This first one is just 10 seconds showing “gentle rocking” of the vent pipe weight on my pressure canner:

This second video shows the bubbling of fluids in the jars after processing is complete:

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Scrapping for December 2013

My first layout is from some sketch I’ve had for a while, so forget who to give credit to. It worked out great for some photos I had of Carley:

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Here are a couple of layouts based on sketches from Let’s Scrap…

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This next one is from Paper Secrets: (and these photos are all still from July – I’m way behind on my scrapping!)

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This one is from Sketch-n-Scrap:

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The next layouts are from Colorful Creations. A couple of them have sketches, but sometimes they just give you instructions and you make up the page to include whatever detail(s) they ask for:

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This sketch came from Sketch 365, but was from November’s challenge (I never got around to it last month):

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This sketch is by Jennesa Francis (Sorry if I misspelled your name!). I’m not sure if she designed it for Sketch-n-scrap or Paper secrets – I forgot to write it down when I printed a copy:

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This last layout was just me throwing a few pics on paper – no sketch to connect it to:

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I think that’s it for now.
Thanks for looking!

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Story Time

As I approach the beginning of another trip around the sun, I look back and see that my life has taught me there are no absolutes. Flexibility and open-mindedness are just two of many keys to survival in a world that is constantly changing.

While I have felt honored to be included in many groups over the years, both in my real life and in various communities on line, I find inclusion is also flexible, some days less than others. More often than not, it is the wide range of personalities that keeps different groups entertaining and worth that inclusion.

Sometimes, though, you say or do something that makes you realize that you have either out-grown a group, or, perhaps never really fit in to begin with. The choice to be made at those times is “do I stay or do I go”? Is inclusion important enough to alter your views to line up better with the majority? Or, are your beliefs worth standing behind?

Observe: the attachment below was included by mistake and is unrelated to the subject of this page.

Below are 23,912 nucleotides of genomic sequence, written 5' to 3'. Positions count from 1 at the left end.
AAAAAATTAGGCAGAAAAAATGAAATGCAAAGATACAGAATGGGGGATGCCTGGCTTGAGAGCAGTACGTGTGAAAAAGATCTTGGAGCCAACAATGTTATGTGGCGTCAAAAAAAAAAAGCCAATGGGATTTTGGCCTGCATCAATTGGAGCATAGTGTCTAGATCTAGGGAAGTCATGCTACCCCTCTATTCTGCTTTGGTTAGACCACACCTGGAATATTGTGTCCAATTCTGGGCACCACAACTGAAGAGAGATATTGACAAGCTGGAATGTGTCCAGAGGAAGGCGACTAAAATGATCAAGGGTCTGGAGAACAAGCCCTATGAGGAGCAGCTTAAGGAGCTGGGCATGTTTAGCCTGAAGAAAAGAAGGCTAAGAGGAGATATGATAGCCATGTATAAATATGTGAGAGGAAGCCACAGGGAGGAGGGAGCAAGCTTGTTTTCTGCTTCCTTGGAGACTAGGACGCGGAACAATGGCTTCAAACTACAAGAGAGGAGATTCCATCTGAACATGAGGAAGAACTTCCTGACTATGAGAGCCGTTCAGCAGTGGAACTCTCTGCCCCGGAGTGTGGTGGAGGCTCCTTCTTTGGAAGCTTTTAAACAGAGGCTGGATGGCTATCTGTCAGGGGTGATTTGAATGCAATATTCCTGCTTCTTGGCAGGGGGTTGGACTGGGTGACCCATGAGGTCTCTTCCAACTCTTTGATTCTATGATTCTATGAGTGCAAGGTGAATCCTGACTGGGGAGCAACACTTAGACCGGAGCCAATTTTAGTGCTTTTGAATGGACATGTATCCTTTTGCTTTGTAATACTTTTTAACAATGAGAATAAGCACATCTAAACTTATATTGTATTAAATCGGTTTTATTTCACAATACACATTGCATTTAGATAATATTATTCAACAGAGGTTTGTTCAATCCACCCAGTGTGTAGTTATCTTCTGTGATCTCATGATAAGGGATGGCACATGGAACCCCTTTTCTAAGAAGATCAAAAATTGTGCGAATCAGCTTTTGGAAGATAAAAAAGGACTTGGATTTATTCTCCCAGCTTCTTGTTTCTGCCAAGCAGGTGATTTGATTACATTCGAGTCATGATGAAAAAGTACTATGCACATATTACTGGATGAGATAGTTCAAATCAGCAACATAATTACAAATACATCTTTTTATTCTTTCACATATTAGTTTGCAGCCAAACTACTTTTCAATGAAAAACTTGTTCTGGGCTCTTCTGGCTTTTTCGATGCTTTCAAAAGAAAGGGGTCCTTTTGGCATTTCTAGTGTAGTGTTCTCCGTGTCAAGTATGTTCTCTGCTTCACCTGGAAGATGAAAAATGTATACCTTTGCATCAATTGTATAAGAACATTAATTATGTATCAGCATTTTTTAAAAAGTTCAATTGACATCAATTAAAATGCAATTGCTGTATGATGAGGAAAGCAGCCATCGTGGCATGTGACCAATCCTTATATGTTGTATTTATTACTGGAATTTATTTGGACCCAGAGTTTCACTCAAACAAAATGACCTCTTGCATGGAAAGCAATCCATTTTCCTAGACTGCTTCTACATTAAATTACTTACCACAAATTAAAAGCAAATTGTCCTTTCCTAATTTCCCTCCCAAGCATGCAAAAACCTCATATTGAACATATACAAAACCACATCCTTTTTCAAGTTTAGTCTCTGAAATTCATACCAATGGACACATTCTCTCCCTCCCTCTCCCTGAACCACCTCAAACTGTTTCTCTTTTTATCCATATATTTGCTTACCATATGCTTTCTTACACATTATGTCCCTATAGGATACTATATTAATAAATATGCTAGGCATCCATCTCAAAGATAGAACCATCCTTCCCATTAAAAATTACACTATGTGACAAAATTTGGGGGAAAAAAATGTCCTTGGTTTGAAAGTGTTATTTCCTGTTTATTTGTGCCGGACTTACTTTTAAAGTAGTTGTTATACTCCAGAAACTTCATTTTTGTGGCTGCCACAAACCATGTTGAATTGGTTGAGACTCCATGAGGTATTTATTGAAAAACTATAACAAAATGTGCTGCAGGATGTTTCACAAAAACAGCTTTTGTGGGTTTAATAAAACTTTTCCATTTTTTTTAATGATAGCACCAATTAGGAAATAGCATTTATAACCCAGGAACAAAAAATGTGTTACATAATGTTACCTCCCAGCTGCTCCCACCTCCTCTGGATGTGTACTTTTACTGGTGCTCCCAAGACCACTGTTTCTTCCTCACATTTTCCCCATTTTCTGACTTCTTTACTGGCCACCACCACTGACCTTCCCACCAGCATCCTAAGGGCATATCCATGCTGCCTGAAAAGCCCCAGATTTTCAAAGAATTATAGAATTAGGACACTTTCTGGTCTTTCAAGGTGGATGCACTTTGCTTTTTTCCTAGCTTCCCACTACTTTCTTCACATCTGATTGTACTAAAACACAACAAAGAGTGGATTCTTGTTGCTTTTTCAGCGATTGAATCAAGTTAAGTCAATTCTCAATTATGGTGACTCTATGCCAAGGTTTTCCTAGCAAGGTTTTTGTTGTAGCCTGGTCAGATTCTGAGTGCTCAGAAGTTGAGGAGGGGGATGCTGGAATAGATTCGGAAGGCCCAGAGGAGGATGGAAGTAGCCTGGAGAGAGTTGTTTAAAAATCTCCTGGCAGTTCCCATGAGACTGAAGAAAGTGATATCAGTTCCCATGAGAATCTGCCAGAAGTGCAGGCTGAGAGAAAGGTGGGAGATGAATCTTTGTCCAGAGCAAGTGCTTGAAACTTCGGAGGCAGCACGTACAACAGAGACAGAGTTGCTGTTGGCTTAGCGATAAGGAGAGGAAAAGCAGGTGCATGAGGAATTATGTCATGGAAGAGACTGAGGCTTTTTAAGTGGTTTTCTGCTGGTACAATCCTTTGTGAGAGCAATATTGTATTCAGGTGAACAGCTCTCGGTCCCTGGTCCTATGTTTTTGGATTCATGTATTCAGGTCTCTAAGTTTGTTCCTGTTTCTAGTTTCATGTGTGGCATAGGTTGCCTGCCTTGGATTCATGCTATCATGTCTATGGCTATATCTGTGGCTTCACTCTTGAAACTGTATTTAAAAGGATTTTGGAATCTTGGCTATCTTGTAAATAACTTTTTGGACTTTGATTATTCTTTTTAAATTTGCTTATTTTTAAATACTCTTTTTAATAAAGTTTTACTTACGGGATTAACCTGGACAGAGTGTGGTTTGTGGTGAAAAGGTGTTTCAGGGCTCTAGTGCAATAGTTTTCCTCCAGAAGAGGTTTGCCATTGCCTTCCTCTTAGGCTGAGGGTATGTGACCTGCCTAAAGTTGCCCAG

While core values shouldn’t have to be compromised just to feel like you fit in with a particular group, one should try to accept that some differences of opinion will always exist and that neither side is “wrong” or “bad” for their beliefs. For so many issues in life, there is no right or wrong, black or white. There are certainly more than fifty shades of gray.

I have always thought that I was accepting of others whose opinions differ from mine. I enjoy lively debates on a wide variety of topics and I believe I acknowledge positive points others make even when they don’t necessarily “jive” with my views. Sadly, there are times when, despite your acceptance of another’s opinions, it is clear s/he will not accept yours. In the past, I was much more likely to heighten a verbal debate into more of a confrontation, which can really only happen with the other party is also game for escalation.

These days, I find that such escalations only drain me of mental energy that is best reserved for more constructive pursuits. I have learned that it is better, at times, to walk away than to try and prove my worthiness to be included. When I feel like I am taking a defensive stance on a given topic, no matter how small it may be, then I know it is time to make a change. Perhaps that sounds like “giving up” or “throwing in the towel”, but by whose standards? What one person may view as me “running away” from an uncomfortable situation thereby giving the impression that I am weak, I believe is, rather, a show of strength that I do not need to be defined by the company I keep. I do not need the acceptance of many others to note my worth. Within my small circle of lasting and true friends I know that I am valued beyond compare.

At the end of the day, I want to look in the mirror and see a person who willingly chose to be a better person, not by bringing others down, but by lifting them up. When I no longer feel lifted in return, it is certainly not in weakness that I walk away.

Strength comes from knowing how to stand, comfortably, alone and not feel lonely. Surrounding yourself with people who are not uplifting to you may imitate inclusion in a group, but it is no cure for loneliness, and perhaps self-doubt. Who wants to live like that?